TAKEN FROM: The MOBO Blog. http://www.mobo.com/news-blogs/depth-africa-express-2012-london-finale
The Africa Express project was created in 2005 by Damon Albarn, Stephen Budd and Ian Birell to widen the appreciation of African culture through music and exemplify its rich heritage. Since 2005 the music initiative has been involved in a number of events across Europe and the African continent. From Brixton Jamm in 2006 to trips to Mali in 2006, DRC in 2007 and Nigeria in 2008; the project has endeavoured to promote artistic collaboration between African and western musicians and facilitate an enriching cultural exchange.
The project recently took to the road, literally, in a most innovative way- by rail. The chartered Africa Express train carried eighty musicians from Africa, Europe and other parts of the globe around Britain as the collective embarked on a musical journey through Middlesbrough, Glasgow, Manchester, Cardiff, Bristol and London. Produced in association with the Barbican as part of the London 2012 Festival, the tour saw exquisite jam sessions on the train, scheduled concerts at each destination accompanied by pop-up concerts in improvised venues ranging from schools to parks. The Africa Express train arrived at King’s Cross after a week on the road and the tour culminated in a breath-taking five hour concert at London’s Granary Square which saw music legends and modern pioneers collaborate at their very best.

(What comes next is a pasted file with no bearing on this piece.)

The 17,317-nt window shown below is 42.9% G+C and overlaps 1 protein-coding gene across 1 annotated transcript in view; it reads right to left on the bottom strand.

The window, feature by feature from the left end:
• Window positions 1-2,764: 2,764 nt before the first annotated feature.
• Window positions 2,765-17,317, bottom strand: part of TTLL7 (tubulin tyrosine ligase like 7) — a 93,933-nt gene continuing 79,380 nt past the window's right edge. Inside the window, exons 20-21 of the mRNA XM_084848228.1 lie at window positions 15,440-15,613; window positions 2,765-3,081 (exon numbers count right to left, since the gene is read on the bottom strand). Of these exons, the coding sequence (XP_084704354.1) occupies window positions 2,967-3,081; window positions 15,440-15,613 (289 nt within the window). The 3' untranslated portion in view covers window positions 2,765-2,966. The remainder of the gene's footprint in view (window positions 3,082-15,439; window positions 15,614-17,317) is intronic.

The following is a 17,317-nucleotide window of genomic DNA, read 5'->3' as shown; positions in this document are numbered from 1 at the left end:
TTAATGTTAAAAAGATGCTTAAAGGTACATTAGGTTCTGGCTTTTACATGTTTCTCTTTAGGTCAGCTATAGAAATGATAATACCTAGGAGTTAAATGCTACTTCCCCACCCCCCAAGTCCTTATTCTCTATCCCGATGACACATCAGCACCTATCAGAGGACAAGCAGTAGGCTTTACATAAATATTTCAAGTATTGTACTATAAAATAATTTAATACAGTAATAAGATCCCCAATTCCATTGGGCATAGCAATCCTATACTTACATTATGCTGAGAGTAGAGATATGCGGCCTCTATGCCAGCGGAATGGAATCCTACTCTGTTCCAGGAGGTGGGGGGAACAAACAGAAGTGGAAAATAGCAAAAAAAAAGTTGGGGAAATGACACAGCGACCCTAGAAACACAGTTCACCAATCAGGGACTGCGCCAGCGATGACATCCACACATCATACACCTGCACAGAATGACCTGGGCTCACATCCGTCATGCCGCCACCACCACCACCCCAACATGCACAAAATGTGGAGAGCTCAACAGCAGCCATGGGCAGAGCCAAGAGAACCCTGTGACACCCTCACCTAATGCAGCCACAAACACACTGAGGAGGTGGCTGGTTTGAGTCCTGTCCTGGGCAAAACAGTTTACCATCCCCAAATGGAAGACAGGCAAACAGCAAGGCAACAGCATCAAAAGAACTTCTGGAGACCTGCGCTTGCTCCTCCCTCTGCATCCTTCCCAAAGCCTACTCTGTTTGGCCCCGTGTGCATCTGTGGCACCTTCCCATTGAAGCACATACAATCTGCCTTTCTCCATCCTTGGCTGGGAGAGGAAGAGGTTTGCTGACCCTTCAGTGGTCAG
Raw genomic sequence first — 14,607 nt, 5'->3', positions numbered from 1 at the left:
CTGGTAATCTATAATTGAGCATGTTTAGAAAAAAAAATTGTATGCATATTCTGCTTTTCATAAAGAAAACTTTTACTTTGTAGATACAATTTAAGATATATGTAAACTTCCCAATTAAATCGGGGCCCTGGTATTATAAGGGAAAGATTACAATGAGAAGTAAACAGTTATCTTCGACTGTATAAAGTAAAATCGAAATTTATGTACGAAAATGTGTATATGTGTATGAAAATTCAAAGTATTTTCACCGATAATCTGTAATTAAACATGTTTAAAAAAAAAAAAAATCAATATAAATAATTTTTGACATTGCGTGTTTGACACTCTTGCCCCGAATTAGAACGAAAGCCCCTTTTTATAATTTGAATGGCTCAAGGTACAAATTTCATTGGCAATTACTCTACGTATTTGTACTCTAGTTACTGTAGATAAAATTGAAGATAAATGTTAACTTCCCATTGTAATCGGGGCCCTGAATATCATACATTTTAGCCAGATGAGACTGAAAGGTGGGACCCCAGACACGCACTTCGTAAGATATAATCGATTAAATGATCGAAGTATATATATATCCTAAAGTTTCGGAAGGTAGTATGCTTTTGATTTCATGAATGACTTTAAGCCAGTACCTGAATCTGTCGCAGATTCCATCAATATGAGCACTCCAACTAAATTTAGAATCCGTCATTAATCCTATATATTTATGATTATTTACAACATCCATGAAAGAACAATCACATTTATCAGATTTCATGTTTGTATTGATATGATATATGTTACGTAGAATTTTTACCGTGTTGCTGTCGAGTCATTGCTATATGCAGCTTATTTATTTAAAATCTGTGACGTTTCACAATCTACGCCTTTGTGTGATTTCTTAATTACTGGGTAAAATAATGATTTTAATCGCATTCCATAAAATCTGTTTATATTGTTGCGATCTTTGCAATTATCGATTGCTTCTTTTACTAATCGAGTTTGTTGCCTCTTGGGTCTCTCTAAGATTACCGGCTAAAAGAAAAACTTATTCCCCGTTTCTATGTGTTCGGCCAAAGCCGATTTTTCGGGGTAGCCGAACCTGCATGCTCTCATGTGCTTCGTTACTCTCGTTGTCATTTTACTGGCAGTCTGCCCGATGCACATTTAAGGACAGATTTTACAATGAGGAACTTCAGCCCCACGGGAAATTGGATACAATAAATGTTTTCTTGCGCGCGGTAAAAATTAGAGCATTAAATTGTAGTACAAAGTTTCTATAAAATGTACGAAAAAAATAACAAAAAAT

As the sun shone brightly on the square, Damon Albarn addressed the diverse audience and our own musical journey began. Malian musician Afel Boucom took the stage with Led Zeppelin’s John Paul Jones and performed “Bamako”. A second track followed “Gomni” that saw Dead Prez’ s M1 join the musicians on stage. “I’m an African,” chanted M1 with support from the receptive crowd.